Yields on the benchmark 10-year Treasury note fell to their lowest level in three months amid signs that traders are continuing to unwind short positions, defying a faster-than-expected increase in U.S. consumer prices.
The yield fell as much as 6 basis points and ended Thursday at its session low of 1.43%, below its nadir from May 7. The move, which took it to a level last seen March 3, came after inflation data earlier pushed the rate up by as much as 4 basis points to 1.53%. The yield has now fallen for several days without a clear major catalyst to move lower, suggesting a potential position shift is afoot in the market’s large short base. The bid for Treasuries also indicates support for the Federal Reserve’s view that inflation pressures are likely to be “transitory,” although bond-market expectations for consumer-price gains have edged higher on the day.
The latest move came even as the market struggled to digest the final auction of coupon-bearing debt for the week, with a $24 billion reopening sale of 30-year bonds coming in at a slightly higher yield than the market indicated at the bidding deadline. Traders are also looking ahead to the next Fed policy meeting, which will take place June 15-16. Yet while the stronger-than-expected inflation figure gives succor to speculation that the central bank might signal in coming months plans to begin normalizing monetary policy, it does not appear to have fundamentally altered the market’s view.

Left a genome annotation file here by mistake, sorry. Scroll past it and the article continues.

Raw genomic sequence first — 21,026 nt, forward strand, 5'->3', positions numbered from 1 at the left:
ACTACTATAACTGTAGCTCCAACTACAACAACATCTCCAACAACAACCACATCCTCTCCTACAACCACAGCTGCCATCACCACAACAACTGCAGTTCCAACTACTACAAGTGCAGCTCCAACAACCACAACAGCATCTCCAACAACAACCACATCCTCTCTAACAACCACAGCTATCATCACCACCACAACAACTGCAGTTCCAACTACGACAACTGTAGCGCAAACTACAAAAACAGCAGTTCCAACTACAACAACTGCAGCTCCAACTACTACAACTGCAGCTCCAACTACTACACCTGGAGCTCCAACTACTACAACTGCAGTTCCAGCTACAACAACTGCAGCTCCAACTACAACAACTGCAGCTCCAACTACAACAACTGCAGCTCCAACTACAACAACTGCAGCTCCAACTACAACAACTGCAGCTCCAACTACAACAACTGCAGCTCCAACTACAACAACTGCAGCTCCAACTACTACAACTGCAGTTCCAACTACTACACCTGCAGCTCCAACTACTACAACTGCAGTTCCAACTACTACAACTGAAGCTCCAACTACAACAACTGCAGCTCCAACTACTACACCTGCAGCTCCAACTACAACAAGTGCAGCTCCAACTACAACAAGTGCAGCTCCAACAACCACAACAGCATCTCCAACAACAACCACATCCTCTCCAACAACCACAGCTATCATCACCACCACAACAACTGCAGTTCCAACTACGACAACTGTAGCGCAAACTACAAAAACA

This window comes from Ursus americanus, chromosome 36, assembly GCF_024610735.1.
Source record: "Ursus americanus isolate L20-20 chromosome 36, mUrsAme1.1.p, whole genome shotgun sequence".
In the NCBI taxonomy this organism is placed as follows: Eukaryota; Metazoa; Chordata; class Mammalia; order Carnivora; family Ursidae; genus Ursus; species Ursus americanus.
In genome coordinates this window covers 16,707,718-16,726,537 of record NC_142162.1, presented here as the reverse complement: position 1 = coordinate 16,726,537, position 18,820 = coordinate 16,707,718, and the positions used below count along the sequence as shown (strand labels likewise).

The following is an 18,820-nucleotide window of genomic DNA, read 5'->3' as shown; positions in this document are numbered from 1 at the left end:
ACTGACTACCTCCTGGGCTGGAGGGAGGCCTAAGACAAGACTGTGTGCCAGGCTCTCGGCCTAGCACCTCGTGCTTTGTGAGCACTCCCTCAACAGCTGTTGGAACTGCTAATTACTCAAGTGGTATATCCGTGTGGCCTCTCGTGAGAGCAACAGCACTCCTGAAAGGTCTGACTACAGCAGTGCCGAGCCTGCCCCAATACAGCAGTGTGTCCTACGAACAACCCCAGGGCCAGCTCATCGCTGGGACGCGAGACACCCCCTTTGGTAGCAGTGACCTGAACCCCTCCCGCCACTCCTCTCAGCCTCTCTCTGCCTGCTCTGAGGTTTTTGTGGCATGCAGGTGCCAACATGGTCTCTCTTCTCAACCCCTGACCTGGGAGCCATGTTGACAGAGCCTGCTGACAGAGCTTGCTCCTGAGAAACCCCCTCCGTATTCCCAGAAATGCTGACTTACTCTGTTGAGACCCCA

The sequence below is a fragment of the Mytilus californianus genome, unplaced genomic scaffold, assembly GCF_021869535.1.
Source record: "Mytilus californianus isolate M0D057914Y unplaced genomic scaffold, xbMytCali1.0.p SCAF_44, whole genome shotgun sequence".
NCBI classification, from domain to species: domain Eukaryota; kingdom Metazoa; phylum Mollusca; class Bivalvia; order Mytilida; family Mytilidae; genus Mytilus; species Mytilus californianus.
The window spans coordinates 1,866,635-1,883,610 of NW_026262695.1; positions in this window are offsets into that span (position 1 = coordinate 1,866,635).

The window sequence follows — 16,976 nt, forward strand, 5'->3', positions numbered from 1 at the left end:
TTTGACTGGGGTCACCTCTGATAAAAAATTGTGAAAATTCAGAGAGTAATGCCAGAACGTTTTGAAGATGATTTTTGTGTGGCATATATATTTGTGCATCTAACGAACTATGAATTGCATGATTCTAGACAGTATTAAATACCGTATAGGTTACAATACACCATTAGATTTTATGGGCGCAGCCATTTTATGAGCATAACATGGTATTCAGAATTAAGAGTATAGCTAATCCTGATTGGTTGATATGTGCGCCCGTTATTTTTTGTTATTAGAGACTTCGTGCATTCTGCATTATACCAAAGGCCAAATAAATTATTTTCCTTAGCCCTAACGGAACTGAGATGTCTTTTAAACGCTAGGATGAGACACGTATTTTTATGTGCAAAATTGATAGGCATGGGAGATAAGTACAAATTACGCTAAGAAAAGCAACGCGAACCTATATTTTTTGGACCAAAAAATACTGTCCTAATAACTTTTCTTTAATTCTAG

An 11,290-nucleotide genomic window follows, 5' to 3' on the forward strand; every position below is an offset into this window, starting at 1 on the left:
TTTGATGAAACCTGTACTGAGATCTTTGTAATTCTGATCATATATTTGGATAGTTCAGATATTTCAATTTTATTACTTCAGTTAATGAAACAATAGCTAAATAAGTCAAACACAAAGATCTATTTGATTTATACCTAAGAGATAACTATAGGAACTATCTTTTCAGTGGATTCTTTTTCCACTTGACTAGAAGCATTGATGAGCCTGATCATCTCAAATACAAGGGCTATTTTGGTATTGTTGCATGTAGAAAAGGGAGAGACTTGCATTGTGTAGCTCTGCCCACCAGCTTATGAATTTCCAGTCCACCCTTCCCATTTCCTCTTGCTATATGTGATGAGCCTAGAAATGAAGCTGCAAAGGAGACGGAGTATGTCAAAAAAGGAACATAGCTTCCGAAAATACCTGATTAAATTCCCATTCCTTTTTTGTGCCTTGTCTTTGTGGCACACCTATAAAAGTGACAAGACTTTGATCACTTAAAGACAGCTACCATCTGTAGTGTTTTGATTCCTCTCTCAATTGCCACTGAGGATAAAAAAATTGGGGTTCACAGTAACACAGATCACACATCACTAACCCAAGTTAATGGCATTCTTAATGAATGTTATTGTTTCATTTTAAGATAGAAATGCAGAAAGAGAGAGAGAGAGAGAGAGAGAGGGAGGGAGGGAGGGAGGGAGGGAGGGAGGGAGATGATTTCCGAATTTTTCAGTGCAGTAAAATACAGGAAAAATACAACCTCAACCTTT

“The market has seen short covering and reflation unwind trades,” Andy Brenner, head of international fixed income at National Alliance, said in a note.
The data sent 10-year breakeven rates, a bond-market proxy for the annual inflation rate expected over the next decade, higher to about 2.36%.
The sheer flood of cash coming into short-end markets -- a fact that’s been highlighted by unprecedented usage of the Fed’s reverse repurchase agreement facility -- is also a factor potentially supporting demand for Treasuries, which even at these levels offer more yield than many alternatives.
The reversal of the brief jump in yields also helped weigh on the dollar, which gyrated in the U.S. morning amid moves up in commodity prices and the latest policy announcement from the European Central Bank.
— With assistance by Edward Bolingbroke